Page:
We have probed the hormone binding regions of the entire putative extracellular domain of the human thyrotropin (TSH) receptor (hTSHr) using synthetic peptides. A series of 26 overlapping peptides comprising the complete sequence of the extracellular domain of hTSHr was synthesized. Each peptide (20 amino acid residues each) was tested for its ability to interact with TSH, as evidenced by inhibition of binding of labeled hormone to native, membrane bound TSH receptors. Four of the 26 peptides interacted with labeled TSH and inhibited its binding to thyroid membranes. The most potent of these peptides was 256-275, which inhibited 125I-bovine TSH binding with an IC50 of 31.7 ± 1.3 μM. The remaining peptides were 16-35 (351 ± 9.4 μM), 106-125 (282 ± 20.5 μM), and 226-245 (951 ± 245 μM. An additional peptide, 286-305, showed minimal activity, and the remaining 21 peptides showed no activity. Peptides 256-275, 106-125, and 16-35 also inhibited binding of 125I-human chorionic gonadotropin to ovarian membrane receptors, suggesting that those regions of the receptor are involved in binding of a common glycoprotein hormone structure such as the α-subunit. In contrast, peptides 226-245 and 286-305 did not inhibit human chorionic gonadotropin binding, suggesting that these two regions are involved in hormone-specific activity. Of interest is the finding that the latter two peptides are from regions of TSHr that are largely dis-homologous to the lutropin receptor, whereas the former three, with the exception of 16-35, are from regions that are largely homologous between the two receptors. The data suggest that multiple, discontinuous regions of the extracellular domain of hTSHr are involved in the binding of the hormone. Furthermore, the binding regions are localized to TSHr-specific sequences as well as to regions that are highly homologous to LHr. This suggests that homologous regions of the two receptors are likely to perform similar functions in the interaction with their specific hormone, suggesting that those regions may be involved in binding of the glycoprotein hormone common α-subunit.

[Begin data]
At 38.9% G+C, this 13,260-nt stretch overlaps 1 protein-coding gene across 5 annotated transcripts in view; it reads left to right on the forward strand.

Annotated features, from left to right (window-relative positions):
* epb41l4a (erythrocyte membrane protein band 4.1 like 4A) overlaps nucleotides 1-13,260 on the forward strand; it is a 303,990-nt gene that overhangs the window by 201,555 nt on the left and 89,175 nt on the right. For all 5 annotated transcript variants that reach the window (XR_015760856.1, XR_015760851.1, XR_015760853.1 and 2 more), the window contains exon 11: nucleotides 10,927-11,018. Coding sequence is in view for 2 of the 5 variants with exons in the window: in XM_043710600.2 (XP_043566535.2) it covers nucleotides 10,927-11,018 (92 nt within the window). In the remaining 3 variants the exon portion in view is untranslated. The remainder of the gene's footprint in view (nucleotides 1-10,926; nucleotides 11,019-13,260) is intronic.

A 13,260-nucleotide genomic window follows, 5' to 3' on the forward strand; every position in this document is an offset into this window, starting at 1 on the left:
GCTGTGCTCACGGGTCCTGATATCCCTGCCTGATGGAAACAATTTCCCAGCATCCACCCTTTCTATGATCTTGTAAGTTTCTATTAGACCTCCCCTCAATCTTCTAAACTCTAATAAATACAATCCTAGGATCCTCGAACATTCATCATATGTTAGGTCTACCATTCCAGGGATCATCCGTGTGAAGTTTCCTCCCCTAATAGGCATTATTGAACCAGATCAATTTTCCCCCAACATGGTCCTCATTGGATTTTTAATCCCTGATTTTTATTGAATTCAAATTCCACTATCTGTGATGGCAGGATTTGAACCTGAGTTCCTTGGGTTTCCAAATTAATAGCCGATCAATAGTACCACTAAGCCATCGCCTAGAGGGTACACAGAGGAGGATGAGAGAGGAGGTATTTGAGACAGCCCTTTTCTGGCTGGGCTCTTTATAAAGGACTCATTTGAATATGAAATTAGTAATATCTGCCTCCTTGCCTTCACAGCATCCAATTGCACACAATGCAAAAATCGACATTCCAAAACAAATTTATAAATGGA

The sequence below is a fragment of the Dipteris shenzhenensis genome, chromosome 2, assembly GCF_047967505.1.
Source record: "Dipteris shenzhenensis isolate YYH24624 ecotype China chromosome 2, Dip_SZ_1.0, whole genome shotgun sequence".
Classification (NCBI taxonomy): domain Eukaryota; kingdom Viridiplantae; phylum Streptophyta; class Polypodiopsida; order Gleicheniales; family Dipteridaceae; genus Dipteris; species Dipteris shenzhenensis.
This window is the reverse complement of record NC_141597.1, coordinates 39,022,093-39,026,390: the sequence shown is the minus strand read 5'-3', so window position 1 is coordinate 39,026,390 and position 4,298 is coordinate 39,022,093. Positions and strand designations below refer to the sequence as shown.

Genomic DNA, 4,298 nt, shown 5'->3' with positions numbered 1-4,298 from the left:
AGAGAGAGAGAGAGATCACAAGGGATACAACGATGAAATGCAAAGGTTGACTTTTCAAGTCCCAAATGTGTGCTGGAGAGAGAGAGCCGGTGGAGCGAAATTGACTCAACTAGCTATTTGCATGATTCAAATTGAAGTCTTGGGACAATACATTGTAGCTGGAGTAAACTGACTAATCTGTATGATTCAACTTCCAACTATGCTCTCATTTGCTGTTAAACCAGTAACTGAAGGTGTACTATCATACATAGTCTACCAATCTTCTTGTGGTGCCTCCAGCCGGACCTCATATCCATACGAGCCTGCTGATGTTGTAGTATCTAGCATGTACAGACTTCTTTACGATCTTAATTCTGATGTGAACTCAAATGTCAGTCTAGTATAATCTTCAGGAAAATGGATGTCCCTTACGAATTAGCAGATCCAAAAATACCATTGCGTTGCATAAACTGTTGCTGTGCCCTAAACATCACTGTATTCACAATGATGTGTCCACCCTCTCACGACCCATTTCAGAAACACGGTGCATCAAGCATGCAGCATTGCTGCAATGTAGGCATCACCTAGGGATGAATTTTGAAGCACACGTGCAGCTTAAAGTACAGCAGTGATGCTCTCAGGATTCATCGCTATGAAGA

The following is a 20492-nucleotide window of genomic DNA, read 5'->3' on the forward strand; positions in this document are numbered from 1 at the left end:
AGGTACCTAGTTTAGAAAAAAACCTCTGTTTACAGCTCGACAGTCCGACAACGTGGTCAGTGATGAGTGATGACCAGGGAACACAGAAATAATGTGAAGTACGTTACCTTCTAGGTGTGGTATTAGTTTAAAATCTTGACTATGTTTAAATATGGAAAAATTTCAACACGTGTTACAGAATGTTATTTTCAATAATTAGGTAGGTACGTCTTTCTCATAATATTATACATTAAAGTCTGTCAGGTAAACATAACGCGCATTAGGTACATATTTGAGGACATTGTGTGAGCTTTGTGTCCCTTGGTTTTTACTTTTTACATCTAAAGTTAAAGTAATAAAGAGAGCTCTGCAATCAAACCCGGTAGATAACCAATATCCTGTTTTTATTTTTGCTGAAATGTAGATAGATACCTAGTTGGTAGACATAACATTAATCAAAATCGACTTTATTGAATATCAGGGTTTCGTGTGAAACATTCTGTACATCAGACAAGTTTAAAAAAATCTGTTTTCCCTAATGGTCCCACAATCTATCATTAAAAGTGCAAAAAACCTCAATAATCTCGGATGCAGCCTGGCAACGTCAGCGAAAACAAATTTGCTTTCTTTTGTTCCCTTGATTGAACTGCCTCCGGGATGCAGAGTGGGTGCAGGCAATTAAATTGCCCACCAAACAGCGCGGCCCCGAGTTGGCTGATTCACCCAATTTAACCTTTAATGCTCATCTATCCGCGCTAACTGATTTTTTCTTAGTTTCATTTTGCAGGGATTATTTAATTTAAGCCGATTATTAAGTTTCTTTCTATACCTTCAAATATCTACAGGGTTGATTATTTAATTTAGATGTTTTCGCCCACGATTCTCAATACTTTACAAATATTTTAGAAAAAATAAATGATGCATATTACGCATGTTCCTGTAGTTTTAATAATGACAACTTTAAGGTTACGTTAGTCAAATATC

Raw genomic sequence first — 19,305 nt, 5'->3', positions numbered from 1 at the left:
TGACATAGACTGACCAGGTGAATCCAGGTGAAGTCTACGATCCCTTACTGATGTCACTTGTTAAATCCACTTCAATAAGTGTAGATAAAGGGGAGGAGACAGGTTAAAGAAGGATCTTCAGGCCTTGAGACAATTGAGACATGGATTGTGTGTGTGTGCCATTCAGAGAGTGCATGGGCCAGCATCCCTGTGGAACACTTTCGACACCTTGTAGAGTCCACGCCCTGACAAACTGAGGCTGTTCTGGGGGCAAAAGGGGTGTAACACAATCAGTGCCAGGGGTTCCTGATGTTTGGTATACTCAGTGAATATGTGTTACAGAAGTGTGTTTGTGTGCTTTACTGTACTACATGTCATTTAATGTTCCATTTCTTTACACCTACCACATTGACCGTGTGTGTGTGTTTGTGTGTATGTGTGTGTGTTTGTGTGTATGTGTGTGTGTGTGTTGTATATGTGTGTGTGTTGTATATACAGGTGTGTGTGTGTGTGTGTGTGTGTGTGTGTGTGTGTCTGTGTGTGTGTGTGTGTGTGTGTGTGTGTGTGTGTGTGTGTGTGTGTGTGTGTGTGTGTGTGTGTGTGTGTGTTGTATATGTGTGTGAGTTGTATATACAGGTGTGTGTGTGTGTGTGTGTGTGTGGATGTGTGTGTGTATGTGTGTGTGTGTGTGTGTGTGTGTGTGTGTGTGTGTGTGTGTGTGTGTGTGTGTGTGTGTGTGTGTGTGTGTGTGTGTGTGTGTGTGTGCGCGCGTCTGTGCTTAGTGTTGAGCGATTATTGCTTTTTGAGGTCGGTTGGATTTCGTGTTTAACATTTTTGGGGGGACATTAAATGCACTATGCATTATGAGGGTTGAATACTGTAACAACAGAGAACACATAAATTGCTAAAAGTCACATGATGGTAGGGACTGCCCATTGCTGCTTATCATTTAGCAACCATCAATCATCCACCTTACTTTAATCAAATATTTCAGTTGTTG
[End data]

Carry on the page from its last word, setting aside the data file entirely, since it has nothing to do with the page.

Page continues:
|Original language||English (US)|
|Number of pages||6|
|Journal||Journal of Biological Chemistry|
|State||Published - May 25 1993|
ASJC Scopus subject areas
- Molecular Biology
- Cell Biology